hree times the Supreme Court upheld the law against adultery and finally stroked it down. No Fundamental Right can ever be withdrawn or contracted. It can only be expanded. Soon or later, the SC should abolish gender biased laws like 498A, though it’s already amended to a greater extent. While quashing Section 497, the Supreme Court noted that the sanctity of marriage goes out of the window in various situations, including the one where a married man has sexual intercourse with an unmarried woman, but the legislature has criminalised only one instance. This gives unlimited power to the women to tame down their husbands. Who knows what happens next with the scrapping of this law, most probably for the uninitiated women as well as the women who knew about the pitfalls of indulging in adultery. Although a good majority of men and women are already indulging in adultery surreptitiously and with this law being scrapped, they can indulge in the full view of their spouses; this gives a chance to enrage and irritate the spouses leading to more crimes. Anyway, this is in line with the Hindutva as practiced by the people in the ancient times as described in the texts, an example being Kunti and Draupadi and host of others. This will be pleasing to hear for the Hindu fanatic outfits while the Islamic followers may be frowning as this runs counter to their holy book. Meanwhile, the court underlined that Section 497 treats women as properties of their husbands and is hence manifestly discriminatory.
It trashed the central government’s defence of Section 497 that it protects the sanctity of marriages. Is it what we want as a civilised way of life and society of higher dignity? We are turning more towards being a western society rather than holding on to the Indian ways of life. I support this but have some concerns regarding the future of our country as it’s not just the love and sex which binds the husband and wife relations, it is sometimes the social pressure which has saved many marriages and even made us a more dignified society (regardless of all the crimes). To be honest, I being a woman, support women empowerment but rather than putting down Sec 497, we must work to strengthen the laws to control men from indulging in such traps. Why are we stressing at sex autonomy? I know it is partial to provide more freedom to males but rather than widening freedom of females in sexual autonomy, which is of no use, we must stress to control the men’s freedom. Of course, why should men have all the fun?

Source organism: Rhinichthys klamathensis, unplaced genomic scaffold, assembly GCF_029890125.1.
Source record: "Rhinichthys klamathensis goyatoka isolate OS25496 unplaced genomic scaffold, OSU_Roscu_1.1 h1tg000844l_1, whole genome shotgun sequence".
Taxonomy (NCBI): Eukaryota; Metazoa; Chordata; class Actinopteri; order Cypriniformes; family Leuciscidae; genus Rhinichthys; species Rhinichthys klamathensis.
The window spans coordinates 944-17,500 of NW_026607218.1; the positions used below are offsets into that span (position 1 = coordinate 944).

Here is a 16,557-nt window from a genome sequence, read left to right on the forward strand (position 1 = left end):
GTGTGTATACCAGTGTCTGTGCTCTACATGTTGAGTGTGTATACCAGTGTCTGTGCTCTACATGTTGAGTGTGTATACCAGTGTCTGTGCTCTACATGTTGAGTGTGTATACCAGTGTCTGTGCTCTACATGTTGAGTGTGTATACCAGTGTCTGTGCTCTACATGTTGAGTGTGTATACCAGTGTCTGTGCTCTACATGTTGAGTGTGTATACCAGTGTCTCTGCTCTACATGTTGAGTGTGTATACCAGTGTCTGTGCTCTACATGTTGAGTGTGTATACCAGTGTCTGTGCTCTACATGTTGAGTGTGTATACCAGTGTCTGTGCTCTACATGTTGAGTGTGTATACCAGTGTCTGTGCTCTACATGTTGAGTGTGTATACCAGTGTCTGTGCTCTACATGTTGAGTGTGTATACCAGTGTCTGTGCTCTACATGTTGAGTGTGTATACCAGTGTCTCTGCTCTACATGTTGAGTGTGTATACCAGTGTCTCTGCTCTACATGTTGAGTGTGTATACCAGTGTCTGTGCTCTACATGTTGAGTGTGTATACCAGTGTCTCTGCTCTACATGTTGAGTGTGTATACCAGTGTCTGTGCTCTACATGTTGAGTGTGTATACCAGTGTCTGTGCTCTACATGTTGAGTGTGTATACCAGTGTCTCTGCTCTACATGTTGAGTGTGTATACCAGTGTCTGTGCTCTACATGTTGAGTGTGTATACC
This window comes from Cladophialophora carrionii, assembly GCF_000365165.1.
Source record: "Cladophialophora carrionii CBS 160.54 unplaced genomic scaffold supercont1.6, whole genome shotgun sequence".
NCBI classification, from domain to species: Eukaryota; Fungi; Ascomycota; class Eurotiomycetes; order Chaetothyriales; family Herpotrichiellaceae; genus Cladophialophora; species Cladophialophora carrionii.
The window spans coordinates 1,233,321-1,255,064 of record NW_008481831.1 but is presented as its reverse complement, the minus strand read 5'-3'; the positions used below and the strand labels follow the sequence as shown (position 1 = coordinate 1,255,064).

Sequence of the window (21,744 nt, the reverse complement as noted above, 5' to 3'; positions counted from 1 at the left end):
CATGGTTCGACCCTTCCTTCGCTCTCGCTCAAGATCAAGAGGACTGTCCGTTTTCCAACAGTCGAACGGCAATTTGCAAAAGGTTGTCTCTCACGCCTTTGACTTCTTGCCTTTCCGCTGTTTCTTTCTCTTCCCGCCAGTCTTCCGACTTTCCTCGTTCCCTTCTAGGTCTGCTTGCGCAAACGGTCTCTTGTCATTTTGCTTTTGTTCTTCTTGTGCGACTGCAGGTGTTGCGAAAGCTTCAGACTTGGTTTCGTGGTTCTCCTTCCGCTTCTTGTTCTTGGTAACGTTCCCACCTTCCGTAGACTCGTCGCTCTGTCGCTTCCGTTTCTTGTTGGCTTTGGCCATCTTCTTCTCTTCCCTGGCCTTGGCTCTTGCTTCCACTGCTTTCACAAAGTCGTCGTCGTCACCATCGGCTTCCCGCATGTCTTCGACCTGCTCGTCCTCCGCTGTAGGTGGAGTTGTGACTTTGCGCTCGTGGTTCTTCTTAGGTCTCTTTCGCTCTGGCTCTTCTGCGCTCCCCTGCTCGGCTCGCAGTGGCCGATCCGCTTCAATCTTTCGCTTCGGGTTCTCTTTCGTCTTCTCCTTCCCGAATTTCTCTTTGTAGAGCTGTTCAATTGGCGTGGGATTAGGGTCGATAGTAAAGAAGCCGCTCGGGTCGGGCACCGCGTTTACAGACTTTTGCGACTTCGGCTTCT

The court noted that the sanctity of a marriage goes out of the window in various situations and also emphasised that each partner to a marriage is equally responsible to keep the sanctity of a marriage intact. Adultery will henceforth only remain a civil wrong and a ground for divorce. Previously Section 497 made adultery an offence only with respect to a man who has a relationship with somebody’s wife. The wife was considered neither adulterous nor an abettor in law, while the man used to face a jail term of up to five years. Another peculiar aspect of Section 497 was the fact that the fulcrum of the offence is gone if consent or connivance of the husband can be established. On a petition by Joseph Shine, the Constitution bench was examining the validity of Section 497. Replying to the plea, the central government has filed its affidavit, saying that the provision punishing adultery “supports safeguards and protects the institution of marriage”. Earlier, the Supreme Court had the chances to review the Section 497 of IPC but the Supreme Court thought otherwise and missed the opportunity. This section is discriminatory on the part of both women and men. It should have been struck down much earlier because now the time has changed and social ethos has been changed drastically. Section 497 is a law enacted during the British regime where marriages were performed as arranged by parents and the bride and the bridegroom both were unknown to each other. But at the present time, when this law no longer exists in Britain, it must have been struck down in India too.